Foreign news agencies like CNN spare no breath in telling us how India always blames Pakistan in a “knee-jerk” fashion for every incident in the country. This is of course knee-jerk only when India is concerned, when the US identifies Al-Qaeda and Taliban days after 9/11 as the culprit…it is considered to be justice…
November 26 has shown that there is a new kind of terrorism which has emerged—-the kind that does not make much attempt to hide its foreign bonafides, which seeks to effect a more direct toll by breaking international confidence in a country’s economic and political institutions, and which has multiple strategic objectives one of which is to promote and provoke sectarian violence.
If one wants to see an example of how a country crumbles under such attacks, read the modern history of Lebanon where a multi-cultural, liberal country was decimated by a series of such attacks, fragmenting the country into essentially a group of warring militias.
Dark days ahead.
We leave the premises at around 8:15 PM give or take a few minutes. Two hours later those bastards attacked. That night I see the Taj burn. The fire leaps from a room on the sixth floor possibly right next to the one in which I interviewed my CEO.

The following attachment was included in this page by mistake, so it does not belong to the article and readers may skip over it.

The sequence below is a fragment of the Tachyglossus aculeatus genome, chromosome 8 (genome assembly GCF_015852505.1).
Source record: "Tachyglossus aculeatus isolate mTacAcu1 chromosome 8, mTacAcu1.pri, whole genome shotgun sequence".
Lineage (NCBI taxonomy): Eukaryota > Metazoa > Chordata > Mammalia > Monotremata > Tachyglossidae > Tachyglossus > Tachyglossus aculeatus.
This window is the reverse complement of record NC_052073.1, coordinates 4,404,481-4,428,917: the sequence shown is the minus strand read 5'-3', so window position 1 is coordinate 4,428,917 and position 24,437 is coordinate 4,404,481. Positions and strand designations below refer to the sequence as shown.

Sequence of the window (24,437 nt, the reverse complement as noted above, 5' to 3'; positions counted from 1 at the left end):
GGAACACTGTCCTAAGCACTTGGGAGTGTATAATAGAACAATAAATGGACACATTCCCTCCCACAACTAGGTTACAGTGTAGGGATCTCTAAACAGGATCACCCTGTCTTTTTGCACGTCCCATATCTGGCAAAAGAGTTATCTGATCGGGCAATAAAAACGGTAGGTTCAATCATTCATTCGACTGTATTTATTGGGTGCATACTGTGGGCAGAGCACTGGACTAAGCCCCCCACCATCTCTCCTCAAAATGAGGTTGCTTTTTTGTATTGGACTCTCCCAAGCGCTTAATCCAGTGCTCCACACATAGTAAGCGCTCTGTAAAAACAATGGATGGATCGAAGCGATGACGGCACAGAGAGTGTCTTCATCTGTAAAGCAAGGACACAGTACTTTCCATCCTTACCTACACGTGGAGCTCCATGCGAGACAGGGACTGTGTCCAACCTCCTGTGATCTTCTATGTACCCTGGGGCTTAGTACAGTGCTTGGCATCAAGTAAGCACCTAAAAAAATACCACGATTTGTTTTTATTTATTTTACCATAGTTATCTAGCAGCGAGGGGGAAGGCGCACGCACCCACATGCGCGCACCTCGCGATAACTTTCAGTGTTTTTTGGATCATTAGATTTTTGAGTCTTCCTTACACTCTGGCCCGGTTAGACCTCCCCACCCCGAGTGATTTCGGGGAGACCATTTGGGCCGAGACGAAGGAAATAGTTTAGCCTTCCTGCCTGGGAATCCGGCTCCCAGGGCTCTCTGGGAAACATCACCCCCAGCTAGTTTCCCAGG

I will never, ever forget that sight.
My CEO was located unharmed the next morning. Perhaps many of the other people I walked past and nodded at politely were not.
When the Taj returns to business, as it must, no prizes for guessing who will be among the first to go back into that lobby. I must.
…The significance of 9/11 was that it made Americans conscious of the danger they were in and aware that nothing was safe; that terrorists could destroy such powerful symbols of American prestige as the World Trade Center.
In our case, 26/11 has had the same impact. By striking at the heart of prosperous and largely peaceful south Bombay, the terrorists have served notice that there is nothing they cannot do, and nowhere that they cannot reach.
…The government must realise that this is not just another terrorist strike. This one has changed all the rules, both in terms of the impact it has had on the Indian psyche and in the anger and fear that now course through our veins.
No more promises. No more speeches. It’s time to act.
I'm also not an economist, although degrees in economics and finance don't seem to have helped the masters of the universe in charge of our economy. Every year I teach my eighth graders about the Great Depression. We talk about how Americans in the 1920s spent more money than they had. We talk about the enormous debt they ran up, and how that debt finally caught up with the nation's overheated economy and sank it. Every year some fourteen-year-old raises his hand and observes, "Isn't that like what people do with credit cards today?"
How can something that occurs to a kid in eighth grade slip past the Federal Reserve and the former CEO of Goldman Sachs? In fairness, there was more to the Great Depression than excessive personal spending. Back then people were buying overvalued stocks and other securities with money that didn't really exist.
A really good photo-essay. Some pictures are quite disturbing. Please ignore the comments.